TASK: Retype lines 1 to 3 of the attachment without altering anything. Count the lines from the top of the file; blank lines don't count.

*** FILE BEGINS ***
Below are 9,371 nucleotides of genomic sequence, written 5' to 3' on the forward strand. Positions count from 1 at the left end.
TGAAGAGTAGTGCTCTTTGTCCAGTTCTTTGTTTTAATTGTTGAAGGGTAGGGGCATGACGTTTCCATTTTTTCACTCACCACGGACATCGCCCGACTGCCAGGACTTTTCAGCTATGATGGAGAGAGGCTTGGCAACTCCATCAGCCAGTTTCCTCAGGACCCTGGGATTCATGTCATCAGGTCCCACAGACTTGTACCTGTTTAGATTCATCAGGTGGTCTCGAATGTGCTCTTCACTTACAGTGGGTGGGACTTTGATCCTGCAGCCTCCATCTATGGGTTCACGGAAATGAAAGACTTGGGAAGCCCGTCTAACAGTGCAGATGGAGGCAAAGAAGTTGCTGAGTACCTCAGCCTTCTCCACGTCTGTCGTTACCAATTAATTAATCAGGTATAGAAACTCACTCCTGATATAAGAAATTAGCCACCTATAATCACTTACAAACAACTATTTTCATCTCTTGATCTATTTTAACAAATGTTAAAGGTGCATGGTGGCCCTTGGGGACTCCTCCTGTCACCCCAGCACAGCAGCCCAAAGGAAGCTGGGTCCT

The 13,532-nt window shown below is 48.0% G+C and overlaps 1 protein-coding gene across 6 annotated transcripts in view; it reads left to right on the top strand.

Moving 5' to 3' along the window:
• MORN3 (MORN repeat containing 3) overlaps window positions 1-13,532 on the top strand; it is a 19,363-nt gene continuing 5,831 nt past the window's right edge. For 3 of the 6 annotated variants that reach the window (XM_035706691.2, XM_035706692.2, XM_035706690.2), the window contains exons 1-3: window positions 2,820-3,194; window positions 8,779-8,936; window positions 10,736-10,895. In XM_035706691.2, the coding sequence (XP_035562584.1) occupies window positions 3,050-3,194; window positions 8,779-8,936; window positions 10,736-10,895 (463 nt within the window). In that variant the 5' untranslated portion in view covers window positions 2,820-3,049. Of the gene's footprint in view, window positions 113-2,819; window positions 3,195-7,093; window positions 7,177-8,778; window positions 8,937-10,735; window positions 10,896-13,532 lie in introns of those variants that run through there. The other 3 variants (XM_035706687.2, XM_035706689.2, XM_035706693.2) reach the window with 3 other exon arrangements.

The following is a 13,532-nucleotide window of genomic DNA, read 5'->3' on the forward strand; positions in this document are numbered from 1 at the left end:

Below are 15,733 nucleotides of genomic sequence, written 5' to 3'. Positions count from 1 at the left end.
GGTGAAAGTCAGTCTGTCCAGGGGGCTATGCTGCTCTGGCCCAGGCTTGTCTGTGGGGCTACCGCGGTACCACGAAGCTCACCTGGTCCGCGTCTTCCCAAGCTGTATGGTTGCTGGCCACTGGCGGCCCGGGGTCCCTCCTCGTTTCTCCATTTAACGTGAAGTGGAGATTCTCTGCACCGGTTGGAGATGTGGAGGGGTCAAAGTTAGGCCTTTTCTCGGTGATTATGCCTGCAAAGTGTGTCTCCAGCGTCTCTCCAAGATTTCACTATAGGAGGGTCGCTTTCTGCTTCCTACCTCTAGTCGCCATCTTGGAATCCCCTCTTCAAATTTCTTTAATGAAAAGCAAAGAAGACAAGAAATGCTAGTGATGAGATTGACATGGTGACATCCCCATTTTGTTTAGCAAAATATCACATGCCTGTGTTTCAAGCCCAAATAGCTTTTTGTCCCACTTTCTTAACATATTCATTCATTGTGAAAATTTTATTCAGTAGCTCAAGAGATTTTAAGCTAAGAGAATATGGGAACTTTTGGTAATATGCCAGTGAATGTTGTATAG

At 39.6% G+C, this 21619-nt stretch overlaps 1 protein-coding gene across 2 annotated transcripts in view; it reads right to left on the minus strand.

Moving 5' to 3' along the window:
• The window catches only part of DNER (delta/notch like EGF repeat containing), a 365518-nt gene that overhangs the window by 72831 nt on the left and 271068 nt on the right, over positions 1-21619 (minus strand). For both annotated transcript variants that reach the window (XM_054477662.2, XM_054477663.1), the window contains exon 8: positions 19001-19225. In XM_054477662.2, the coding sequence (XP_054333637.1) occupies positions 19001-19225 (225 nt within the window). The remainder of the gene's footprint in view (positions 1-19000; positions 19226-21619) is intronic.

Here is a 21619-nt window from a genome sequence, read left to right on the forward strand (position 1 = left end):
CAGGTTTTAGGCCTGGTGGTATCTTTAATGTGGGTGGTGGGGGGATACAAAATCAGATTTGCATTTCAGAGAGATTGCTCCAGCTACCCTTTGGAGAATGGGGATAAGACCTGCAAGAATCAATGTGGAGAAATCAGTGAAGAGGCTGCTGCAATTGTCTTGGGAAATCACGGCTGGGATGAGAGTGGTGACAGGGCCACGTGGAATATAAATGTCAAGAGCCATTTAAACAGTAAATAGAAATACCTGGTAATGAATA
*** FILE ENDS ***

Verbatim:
Below are 9,371 nucleotides of genomic sequence, written 5' to 3' on the forward strand. Positions count from 1 at the left end.
TGAAGAGTAGTGCTCTTTGTCCAGTTCTTTGTTTTAATTGTTGAAGGGTAGGGGCATGACGTTTCCATTTTTTCACTCACCACGGACATCGCCCGACTGCCAGGACTTTTCAGCTATGATGGAGAGAGGCTTGGCAACTCCATCAGCCAGTTTCCTCAGGACCCTGGGATTCATGTCATCAGGTCCCACAGACTTGTACCTGTTTAGATTCATCAGGTGGTCTCGAATGTGCTCTTCACTTACAGTGGGTGGGACTTTGATCCTGCAGCCTCCATCTATGGGTTCACGGAAATGAAAGACTTGGGAAGCCCGTCTAACAGTGCAGATGGAGGCAAAGAAGTTGCTGAGTACCTCAGCCTTCTCCACGTCTGTCGTTACCAATTAATTAATCAGGTATAGAAACTCACTCCTGATATAAGAAATTAGCCACCTATAATCACTTACAAACAACTATTTTCATCTCTTGATCTATTTTAACAAATGTTAAAGGTGCATGGTGGCCCTTGGGGACTCCTCCTGTCACCCCAGCACAGCAGCCCAAAGGAAGCTGGGTCCT

The 13,532-nt window shown below is 48.0% G+C and overlaps 1 protein-coding gene across 6 annotated transcripts in view; it reads left to right on the top strand.